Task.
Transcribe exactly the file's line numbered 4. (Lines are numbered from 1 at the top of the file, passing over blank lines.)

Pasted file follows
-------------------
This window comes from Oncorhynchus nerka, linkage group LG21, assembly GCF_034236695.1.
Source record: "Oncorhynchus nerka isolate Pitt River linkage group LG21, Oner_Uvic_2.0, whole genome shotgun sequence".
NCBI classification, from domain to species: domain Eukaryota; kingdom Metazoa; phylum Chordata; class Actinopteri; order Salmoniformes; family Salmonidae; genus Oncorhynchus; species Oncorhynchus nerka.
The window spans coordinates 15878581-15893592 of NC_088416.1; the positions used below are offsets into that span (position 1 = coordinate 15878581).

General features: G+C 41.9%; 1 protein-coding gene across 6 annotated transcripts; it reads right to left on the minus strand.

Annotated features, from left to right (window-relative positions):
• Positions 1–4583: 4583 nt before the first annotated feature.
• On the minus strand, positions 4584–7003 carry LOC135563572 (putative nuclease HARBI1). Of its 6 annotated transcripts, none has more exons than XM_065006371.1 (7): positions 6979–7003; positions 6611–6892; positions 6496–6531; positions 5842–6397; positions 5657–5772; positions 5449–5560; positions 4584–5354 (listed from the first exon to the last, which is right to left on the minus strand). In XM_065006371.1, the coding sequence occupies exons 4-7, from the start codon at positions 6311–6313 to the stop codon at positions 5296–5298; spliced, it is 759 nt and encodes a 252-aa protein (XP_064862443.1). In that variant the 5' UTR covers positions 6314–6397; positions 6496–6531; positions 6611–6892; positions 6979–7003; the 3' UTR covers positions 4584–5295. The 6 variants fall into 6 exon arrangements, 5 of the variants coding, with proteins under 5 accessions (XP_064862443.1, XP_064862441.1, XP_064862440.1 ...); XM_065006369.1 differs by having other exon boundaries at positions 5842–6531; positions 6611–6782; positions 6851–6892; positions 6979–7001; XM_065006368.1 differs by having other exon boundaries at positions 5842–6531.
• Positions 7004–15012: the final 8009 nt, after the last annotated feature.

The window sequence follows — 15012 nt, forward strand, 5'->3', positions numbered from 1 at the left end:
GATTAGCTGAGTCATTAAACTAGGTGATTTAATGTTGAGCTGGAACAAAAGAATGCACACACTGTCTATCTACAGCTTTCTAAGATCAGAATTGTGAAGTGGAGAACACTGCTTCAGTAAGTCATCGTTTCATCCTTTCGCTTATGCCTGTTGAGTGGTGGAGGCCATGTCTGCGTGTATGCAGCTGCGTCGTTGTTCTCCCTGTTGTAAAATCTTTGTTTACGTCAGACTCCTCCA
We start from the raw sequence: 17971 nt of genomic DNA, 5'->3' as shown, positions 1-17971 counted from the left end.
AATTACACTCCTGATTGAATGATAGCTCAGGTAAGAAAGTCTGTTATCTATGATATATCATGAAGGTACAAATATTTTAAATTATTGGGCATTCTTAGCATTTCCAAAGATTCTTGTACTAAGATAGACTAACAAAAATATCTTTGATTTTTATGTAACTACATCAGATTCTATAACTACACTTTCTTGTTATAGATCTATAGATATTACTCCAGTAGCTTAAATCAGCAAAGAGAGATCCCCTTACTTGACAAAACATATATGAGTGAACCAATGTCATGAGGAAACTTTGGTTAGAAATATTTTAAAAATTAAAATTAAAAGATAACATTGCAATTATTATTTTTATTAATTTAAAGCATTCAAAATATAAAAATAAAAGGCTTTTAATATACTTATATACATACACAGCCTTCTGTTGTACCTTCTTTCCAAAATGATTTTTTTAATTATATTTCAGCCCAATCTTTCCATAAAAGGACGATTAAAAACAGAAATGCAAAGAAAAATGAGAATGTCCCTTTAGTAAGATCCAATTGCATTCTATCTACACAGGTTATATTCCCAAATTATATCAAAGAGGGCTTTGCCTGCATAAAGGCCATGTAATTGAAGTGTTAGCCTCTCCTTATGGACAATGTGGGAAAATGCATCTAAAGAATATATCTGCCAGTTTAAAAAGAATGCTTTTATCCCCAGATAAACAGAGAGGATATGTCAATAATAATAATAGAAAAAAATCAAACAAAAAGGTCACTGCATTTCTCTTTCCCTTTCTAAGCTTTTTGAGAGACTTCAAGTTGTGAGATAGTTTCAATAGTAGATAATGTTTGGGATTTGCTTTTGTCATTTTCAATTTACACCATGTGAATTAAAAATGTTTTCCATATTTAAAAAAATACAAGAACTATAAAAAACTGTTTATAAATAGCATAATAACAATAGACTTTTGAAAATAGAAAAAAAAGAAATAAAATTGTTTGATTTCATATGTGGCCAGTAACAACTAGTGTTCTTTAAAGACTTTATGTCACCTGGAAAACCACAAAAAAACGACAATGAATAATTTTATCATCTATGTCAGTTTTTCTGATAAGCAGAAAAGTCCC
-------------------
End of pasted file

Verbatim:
The window spans coordinates 15878581-15893592 of NC_088416.1; the positions used below are offsets into that span (position 1 = coordinate 15878581).